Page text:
The news wasn’t any better for the first quarter ended March 31. Revenues were $2.1 billion, up 30 percent from the same period last year. But the company reported a net loss of $77 million, compared with a net profit of $78 million for the first quarter of 1999.

Wall Street had looked for DirecTV subscriber growth to explode and offset these losses after the Federal Communications Commission ruled in March that broadcast companies must negotiate in good faith over retransmission of their programs on satellite and cable television networks. The FCC decision ratified an act of Congress last year that allowed satellite television companies for the first time to carry local programming.

“This removed the final barrier for satellite television viewers,” said DirecTV spokesman Robert Mercer.

Volatile stock

Hughes stock rose sharply after the FCC decision, aided by rumors that Liberty Media Corp. was considering making a hostile offer to buy DirecTV. When the rumors proved unfounded in early April, Hughes’ stock fell; the slide accelerated with the implosion of technology stocks.

But the stock recovered in May, following an April spike in the number of new subscribers to DirecTV. Company officials and analysts offered several explanations for the sudden jump in subscribers:

– They were attracted by satellite TV service providers’ ability to offer local channels for the first time;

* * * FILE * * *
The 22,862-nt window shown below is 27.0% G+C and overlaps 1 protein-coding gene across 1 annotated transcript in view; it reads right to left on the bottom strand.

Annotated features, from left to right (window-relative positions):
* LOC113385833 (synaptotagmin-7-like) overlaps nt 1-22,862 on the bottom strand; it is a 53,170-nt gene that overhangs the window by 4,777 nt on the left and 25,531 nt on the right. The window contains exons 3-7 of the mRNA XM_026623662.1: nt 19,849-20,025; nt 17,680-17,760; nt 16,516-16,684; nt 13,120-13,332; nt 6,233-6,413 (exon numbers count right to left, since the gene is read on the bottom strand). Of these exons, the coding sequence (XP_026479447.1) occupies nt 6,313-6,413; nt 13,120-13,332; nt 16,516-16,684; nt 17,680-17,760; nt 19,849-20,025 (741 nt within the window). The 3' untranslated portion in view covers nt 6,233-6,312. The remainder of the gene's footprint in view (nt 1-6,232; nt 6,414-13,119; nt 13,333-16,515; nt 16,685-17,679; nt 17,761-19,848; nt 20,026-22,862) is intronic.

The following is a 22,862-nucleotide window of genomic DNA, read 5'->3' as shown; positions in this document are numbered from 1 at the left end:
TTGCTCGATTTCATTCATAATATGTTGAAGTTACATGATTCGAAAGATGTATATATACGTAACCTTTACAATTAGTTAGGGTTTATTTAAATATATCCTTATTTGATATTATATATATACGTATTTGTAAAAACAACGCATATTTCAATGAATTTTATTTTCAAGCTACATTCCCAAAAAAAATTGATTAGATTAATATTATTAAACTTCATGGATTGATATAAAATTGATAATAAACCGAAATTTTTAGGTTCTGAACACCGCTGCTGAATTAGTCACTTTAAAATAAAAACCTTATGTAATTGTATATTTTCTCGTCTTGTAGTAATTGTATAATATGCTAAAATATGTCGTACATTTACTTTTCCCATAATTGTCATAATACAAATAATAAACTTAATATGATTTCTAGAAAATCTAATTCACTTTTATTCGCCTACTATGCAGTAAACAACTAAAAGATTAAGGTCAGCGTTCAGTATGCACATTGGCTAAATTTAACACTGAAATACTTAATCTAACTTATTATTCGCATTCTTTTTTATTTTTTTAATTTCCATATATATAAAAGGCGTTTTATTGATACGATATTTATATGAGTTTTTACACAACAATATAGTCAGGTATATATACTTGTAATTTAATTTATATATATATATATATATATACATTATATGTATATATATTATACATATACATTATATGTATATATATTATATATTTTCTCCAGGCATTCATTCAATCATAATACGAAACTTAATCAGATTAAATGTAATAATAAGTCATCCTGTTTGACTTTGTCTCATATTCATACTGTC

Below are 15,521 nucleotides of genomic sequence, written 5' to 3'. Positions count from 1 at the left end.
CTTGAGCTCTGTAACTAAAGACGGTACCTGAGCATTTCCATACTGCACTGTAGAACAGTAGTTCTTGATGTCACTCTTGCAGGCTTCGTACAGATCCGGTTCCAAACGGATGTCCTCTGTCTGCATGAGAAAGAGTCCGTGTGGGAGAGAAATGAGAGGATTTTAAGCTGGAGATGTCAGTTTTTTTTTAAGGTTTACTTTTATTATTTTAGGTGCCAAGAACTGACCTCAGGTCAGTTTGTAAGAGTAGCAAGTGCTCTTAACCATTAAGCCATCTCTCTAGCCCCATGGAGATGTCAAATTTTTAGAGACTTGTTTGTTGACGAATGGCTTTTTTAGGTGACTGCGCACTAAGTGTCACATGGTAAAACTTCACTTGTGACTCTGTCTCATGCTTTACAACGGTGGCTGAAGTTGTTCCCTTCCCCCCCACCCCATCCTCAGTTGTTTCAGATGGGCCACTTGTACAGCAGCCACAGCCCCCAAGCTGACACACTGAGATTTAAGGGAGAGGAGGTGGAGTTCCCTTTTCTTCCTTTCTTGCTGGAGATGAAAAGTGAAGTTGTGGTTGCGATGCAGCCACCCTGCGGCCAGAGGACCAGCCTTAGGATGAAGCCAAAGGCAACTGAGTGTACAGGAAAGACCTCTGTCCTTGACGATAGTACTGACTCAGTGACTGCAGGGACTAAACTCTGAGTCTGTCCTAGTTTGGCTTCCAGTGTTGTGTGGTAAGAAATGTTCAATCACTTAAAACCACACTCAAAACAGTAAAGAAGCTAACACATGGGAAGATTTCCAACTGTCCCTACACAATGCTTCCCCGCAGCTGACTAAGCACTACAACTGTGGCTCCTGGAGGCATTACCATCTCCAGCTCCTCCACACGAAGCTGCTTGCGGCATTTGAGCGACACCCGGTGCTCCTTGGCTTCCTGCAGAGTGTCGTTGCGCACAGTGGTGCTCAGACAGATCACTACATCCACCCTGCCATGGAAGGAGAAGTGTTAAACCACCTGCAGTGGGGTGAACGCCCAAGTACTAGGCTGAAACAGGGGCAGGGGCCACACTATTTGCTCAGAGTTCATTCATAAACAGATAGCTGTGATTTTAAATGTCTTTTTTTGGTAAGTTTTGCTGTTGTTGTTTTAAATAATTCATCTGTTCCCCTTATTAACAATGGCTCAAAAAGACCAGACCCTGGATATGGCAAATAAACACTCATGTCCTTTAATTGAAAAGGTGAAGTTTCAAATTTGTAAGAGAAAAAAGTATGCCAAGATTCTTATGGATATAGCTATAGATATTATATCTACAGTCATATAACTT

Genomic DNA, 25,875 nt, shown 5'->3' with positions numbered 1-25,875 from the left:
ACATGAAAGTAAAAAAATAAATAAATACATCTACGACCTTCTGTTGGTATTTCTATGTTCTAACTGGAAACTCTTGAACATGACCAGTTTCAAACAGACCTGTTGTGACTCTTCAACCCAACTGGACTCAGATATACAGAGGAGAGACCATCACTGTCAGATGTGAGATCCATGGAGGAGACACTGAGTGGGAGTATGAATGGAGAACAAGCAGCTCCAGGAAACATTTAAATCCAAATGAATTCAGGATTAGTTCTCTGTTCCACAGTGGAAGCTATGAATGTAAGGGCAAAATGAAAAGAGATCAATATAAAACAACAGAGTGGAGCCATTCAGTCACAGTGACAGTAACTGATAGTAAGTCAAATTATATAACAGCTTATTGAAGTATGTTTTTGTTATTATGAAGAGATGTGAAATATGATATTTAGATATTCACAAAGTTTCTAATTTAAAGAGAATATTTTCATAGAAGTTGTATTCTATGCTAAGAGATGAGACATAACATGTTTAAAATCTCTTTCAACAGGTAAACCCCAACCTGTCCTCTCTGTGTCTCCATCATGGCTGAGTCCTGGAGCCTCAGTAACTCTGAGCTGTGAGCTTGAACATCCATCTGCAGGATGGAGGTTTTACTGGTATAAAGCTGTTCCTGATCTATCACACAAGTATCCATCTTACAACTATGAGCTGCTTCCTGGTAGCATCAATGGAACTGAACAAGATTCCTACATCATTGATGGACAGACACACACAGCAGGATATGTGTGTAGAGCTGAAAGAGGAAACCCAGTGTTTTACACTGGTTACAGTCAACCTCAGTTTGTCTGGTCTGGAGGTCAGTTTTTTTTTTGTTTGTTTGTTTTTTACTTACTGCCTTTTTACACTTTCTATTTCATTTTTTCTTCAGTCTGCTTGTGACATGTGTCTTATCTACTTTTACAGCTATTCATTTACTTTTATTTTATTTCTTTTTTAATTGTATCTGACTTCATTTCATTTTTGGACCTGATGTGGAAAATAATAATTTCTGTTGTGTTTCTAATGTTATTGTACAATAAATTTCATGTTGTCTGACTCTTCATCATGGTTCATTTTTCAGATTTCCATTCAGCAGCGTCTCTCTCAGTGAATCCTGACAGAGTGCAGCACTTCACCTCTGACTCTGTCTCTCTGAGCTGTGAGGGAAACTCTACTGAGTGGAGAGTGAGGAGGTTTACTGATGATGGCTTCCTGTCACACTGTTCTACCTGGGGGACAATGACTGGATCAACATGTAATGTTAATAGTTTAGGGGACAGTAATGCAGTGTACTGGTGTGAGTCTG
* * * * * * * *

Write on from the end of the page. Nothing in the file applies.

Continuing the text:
– A series of promotions, including free satellite dishes and installation;

– Fallout from the nasty dispute between cable giant Time Warner Inc. and the ABC television network that culminated in March with ABC cutting off its signal to Time Warner households.

But Hughes stock fortunes turned again. The DirecTV promotions expired in late April and the Time Warner-ABC dispute was quickly resolved, which, when combined with a typical late spring lull in satellite television subscriptions, caused analysts to take a second look at Hughes stock.

On June 7, Wall Street research firm Wit SoundView downgraded its rating on Hughes from a “buy” to a “hold,” which sent the stock down again. And sure enough, when the May DirecTV subscriber report came out in mid-June, it showed only about 130,000 new subscribers, short of the 140,000 that many on Wall Street had expected.

“This caused a lowering of expectations to perhaps a more realistic level,” said ING Barings’ Kestenbaum, who characterized the May report as a bump in the road rather than a sign of a major failing. “Look, they are still on track to add over 1.5 million subscribers this year. It’s now a question of whether they are growing like gangbusters or like gangbusters on steroids.”

DirecTV spokesman Mercer said that the June subscriber figures, when released, should show “another record month of growth,” noting that local channels are now being offered in 24 major metropolitan markets across the U.S. and will be offered in a total of 35 major markets by the end of September.

Featured Articles

Related Articles